• Do one personal project, where I use new techniques or use already known ones in a better way. So far I am thinking of this: Create a portal for bi- or multilingual families with German as one of their languages. Use PHP for overall navigation, user login, and accessing member information (probably just email). Try YUI (reset, fonts and grids) for the layout. Add some unobtrusive jQuery. And - optimise for mobile. But the content! Well, I will, at least initially, supply some. I have left the Saturday school committee, so I guess I can devote a little time. Part of the content will be from already existing sites. For example I can access the database of the Spielgruppe and pull a random cake recipe (Real cake, not the framework) to the homepage. Who needs APIs?
  • Make little changes to last paid-for website
  • Work on a Uni web site
  • Website for a company in Germany
  • Two websites for and artist and and illustrator (not at all clear when!)


Work at an agency! (if only a short time)



  • Learn PHP more in depth, use a framework
  • experiment with APIs
  • Create aesthetically pleasing websites, OR if not aesthetically pleasing it has to be deliberate -> I want to at least be able to create aesthetically pleasing websites; they might look the same as lots of other websites, but then if you open a book, it looks like other books; it's about facilitiating that peoople can take in the content and move around confidently



  • Go to at least one conference and one networking meeting (like Media Tuesday. Scary!). Also continue to go to Silverstripe Meet-Ups that have a talk, and maybe go to one Web Standard Meet-Up in London.
  • Perhaps set up Web Standards Meetup in Bristol!! Not very likely, this is a bonus target if I have managed to feel integrated into the "community" and feel a professional! 

So, this post might get amended a bit over the next few days, and I could write so much more - but that might become blog posts of their own. Anyway, now I have put down some of the things I would like to achieve over the next year. It might all turn out vastly different, who knows.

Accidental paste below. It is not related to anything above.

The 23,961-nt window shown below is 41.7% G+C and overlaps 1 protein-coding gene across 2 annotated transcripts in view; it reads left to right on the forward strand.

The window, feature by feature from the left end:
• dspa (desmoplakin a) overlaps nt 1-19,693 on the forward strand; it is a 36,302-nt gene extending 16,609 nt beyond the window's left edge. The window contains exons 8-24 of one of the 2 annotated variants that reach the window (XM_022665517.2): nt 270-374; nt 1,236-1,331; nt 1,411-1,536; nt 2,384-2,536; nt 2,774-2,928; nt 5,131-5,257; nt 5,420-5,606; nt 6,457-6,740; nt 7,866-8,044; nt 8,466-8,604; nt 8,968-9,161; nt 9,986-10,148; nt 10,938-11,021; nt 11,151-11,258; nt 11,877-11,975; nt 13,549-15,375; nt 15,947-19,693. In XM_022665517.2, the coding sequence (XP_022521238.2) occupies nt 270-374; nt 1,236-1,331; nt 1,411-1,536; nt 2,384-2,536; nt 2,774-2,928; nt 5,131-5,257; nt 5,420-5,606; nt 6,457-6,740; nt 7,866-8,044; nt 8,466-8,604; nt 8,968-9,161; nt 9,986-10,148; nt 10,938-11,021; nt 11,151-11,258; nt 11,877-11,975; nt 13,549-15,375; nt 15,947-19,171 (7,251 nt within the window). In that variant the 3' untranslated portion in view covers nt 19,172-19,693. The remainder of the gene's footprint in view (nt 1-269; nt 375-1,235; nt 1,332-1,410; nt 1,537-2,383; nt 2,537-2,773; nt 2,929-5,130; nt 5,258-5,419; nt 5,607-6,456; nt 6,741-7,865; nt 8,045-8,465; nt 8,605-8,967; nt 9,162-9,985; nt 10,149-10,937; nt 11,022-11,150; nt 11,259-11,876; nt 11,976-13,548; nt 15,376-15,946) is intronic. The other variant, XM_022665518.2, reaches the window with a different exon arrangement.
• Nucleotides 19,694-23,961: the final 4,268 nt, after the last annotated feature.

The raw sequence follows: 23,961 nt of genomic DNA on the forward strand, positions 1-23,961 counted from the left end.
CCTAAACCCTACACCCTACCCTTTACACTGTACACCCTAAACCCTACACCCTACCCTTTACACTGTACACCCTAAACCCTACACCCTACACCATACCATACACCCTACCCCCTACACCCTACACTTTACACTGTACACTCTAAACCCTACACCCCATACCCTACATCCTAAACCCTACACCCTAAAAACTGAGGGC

This post was written 15 years ago, which in internet time is really, really old. This means that what is written above, and the links contained within, may now be obsolete, inaccurate or wildly out of context, so please bear that in mind :)
Tags: webdev / gtd /

The Pleasures and Sorrows of Work - and Twitter

This post was written 15 years ago.
Wed, 27 May 2009

Alright. This will be a round-up of a talk I heard last week(!), plus my own thoughts on the topic. I have very little time to write.. The talk was called "The pleasures and sorrows of work", by Alain de Botton who has written a book of the same title. This event was part of the "Festival of Ideas" in Bristol.

The topic is close to my heart, as it must be for many people, but I was also interested in seeing AdB as a speaker. He turned out to be a very good one. He went straight "in medias res" and gave what I suppose was a summary of his book with extensive explanations of his thoughts. It was also very entertaining. He talked about people with various professions he had come across during his research. In one case this was everyone who had handled a fish on its way form the Indian Ocean to - Bristol.

Then there was a careers counsellor, people at an accountancy firm, people marketing a biscuit (did I get this right?)... He also talked about his work as a writer which I found particularly interesting. What also stuck with me, were thoughts about the nature of work. One thing was his view that the main criterium to see a job as fulfilling is that it makes a positive difference in people's lives. The more I think about it, I think this is really true - for most people. AdB observed that the sense of making somebody's life a little better was often lost these days. For example, if you are a worker on a production line, making biscuits, you are not involved in selling the biscuits and seeing the satisfaction people get from it. (By the way there was a really funny reply to a question at the end - the question was staged I suppose - about what biscuits people in the South West were inclined to eat. AdB confessed to being a huge fan of fig rolls)